• It would be now, if NUnit came out not caring about 1.1 support, I'm sure. – Jon Skeet Feb 12 '09 at 23:30
  • All this confusion raises the question: why not just have a single Assert method? – Daniel Earwicker Feb 12 '09 at 23:34
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    @Earwicker: Because you don't always want to check for the same thing. Yes, there could be Assert(bool) - but that couldn't give as much information when you pass it false as AreEqual etc do. – Jon Skeet Feb 12 '09 at 23:56
  • 1
    It's usually the values which are important, and the expression wouldn't show those. – Jon Skeet Feb 13 '09 at 7:54

Two things can be equal, but different objects. AreNotEqual checks the objects values via the equality test, while AreNotSame checks that they are not the same exact object.

It is obvious why we would want to test that things AreNotEqual (we care about the values being tested); what about AreNotSame? The usefulness of this in testing is found when you have passed references around and want to make sure that after your shuffling is done that two references are still the same object.

In a real world case, we use a lot of caching objects to mitigate round trips to the database. After an object has been handed off to the cache system, our unit tests ensure that in some cases we get back the same object (cache was valid) and in other cases we get back a fresh object (cache was invalidated). Note that AreNotEqual would not necessary suffice in this case. If the object had a new timestamp in the database, yet the data was not "different enough" to fail an equality test, AreNotEqual wouldn't notice that we refreshed the object.

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AreNotSame does reference comparison, whereas AreNotEqual does an equality comparison.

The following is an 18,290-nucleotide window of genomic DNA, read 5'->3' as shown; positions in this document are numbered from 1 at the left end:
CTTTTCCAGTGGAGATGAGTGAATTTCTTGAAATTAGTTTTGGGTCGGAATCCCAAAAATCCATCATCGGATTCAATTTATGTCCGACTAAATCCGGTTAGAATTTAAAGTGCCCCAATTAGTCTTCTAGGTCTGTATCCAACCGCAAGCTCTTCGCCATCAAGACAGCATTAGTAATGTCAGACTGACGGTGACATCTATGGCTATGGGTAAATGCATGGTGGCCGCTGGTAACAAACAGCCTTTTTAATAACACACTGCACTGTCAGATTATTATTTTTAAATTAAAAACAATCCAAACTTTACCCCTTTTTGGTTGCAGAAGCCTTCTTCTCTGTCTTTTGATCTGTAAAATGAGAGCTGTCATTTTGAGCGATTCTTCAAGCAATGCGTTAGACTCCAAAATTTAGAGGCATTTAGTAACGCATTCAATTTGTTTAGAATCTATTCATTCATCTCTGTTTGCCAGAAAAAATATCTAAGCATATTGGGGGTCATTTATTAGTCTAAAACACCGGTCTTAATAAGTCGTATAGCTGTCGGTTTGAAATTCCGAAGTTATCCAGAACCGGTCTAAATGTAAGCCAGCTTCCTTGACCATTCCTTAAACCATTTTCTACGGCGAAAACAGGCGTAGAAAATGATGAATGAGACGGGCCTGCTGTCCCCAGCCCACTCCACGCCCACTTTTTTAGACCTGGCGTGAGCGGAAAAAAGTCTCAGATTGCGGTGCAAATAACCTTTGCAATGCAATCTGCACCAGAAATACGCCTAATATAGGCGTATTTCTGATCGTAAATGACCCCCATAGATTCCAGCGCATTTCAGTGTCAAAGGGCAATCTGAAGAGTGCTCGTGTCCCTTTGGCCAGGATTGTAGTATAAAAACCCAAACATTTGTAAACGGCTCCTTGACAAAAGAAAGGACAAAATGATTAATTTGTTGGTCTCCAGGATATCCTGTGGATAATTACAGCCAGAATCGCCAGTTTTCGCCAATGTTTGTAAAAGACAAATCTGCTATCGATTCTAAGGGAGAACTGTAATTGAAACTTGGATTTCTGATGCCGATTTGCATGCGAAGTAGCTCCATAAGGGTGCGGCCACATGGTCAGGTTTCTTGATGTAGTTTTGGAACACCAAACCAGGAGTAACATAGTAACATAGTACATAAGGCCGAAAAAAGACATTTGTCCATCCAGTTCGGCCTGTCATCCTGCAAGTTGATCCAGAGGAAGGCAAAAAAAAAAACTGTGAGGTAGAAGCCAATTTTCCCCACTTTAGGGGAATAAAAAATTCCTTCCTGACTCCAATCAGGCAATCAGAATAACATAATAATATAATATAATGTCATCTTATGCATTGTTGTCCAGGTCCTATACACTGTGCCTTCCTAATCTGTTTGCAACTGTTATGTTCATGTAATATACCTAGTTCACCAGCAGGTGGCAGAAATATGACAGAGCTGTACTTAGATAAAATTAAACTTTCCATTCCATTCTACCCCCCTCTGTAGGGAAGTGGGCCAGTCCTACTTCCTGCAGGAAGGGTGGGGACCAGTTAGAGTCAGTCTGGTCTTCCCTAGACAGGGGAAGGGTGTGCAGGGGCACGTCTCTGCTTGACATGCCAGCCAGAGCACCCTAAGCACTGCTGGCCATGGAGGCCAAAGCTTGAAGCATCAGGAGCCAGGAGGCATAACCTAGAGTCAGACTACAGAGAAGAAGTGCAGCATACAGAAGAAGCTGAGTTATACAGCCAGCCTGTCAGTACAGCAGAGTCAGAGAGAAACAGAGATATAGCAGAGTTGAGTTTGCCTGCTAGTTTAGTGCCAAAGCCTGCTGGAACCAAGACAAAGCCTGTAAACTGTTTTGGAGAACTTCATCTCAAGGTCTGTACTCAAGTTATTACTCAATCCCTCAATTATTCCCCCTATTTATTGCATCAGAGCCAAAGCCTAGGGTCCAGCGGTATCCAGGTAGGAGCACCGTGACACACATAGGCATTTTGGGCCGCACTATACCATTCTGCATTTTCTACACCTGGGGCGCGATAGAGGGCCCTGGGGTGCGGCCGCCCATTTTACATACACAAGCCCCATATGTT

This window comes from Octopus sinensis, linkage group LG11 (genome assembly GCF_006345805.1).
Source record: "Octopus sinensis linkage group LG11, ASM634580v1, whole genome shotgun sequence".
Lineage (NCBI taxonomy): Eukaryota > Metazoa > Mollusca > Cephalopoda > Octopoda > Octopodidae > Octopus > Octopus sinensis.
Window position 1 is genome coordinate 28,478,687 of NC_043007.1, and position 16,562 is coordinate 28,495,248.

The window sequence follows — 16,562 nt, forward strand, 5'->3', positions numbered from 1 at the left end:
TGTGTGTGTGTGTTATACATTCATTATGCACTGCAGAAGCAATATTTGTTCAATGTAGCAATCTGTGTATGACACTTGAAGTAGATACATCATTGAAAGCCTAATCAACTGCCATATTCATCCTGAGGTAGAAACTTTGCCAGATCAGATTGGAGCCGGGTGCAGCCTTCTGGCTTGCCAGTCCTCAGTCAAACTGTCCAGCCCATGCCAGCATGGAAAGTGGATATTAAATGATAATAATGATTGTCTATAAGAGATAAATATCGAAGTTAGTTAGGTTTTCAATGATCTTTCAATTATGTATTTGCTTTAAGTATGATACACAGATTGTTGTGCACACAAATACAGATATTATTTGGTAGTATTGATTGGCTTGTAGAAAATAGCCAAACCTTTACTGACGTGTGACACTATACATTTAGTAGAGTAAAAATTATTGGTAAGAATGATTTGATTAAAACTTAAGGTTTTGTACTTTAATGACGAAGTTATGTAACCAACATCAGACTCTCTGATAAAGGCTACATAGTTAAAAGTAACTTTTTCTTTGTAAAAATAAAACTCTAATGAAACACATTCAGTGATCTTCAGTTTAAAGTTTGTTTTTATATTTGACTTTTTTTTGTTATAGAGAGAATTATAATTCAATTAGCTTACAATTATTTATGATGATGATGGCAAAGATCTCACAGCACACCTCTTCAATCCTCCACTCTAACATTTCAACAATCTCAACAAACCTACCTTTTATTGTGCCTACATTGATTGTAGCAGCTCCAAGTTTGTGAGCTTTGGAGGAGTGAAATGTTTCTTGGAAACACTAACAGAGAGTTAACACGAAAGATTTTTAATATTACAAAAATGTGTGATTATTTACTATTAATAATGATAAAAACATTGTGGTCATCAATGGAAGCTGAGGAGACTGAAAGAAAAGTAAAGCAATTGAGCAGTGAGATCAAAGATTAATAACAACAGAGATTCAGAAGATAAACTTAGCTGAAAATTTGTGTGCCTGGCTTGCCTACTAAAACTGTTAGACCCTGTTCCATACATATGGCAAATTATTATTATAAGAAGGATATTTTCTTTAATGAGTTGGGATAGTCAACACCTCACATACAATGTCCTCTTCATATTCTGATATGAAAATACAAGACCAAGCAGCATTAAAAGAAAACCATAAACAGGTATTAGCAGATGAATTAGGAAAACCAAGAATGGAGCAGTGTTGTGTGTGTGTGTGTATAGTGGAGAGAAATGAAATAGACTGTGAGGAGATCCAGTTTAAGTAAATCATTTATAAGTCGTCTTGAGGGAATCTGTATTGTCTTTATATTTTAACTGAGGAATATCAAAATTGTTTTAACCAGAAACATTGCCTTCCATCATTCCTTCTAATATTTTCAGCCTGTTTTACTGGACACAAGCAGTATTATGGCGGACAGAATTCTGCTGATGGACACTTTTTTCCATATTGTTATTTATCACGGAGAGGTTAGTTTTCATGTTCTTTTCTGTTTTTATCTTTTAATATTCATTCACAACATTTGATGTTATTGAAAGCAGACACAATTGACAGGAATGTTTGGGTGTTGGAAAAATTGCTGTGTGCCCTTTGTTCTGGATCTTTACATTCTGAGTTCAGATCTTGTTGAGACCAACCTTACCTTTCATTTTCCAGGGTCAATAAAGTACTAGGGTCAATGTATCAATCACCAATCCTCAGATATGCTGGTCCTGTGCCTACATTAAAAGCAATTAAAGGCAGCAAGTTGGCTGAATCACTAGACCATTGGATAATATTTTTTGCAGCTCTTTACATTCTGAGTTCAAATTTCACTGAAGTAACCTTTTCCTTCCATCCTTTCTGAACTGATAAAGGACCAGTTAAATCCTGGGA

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Assert.AreNotEqual asserts that two values are not equal to each other.

Assert.AreNotSame asserts that two variables do not point to the same object.

Example 1:

int i = 1;
int j = i;
// The values are equal:
Assert.AreEqual(i, j);
// Two value types do *not* represent the same object:
Assert.AreNotSame(i, j);

Example 2:

string s = "A";
string t = s;
// The values are equal:
Assert.AreEqual(s, t);
// Reference types *can* point to the same object:
Assert.AreSame(s, t);
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AreNotSame uses reference equality (object.ReferenceEquals) - i.e. are they the same actual instance of an object; AreNotEqual uses conceptual equality (.Equals) - i.e. are they considered equal.

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Isn't it so that AreNotEqual checks for the case where two objects are not equal in terms of Equals() method, whereas AreNotSame checks for the case where the two object references are not the same. So if x and y are two objects which are equal in terms of Equals() but have been separately allocated, AreNotEqual() would trigger failing assertion but the other not.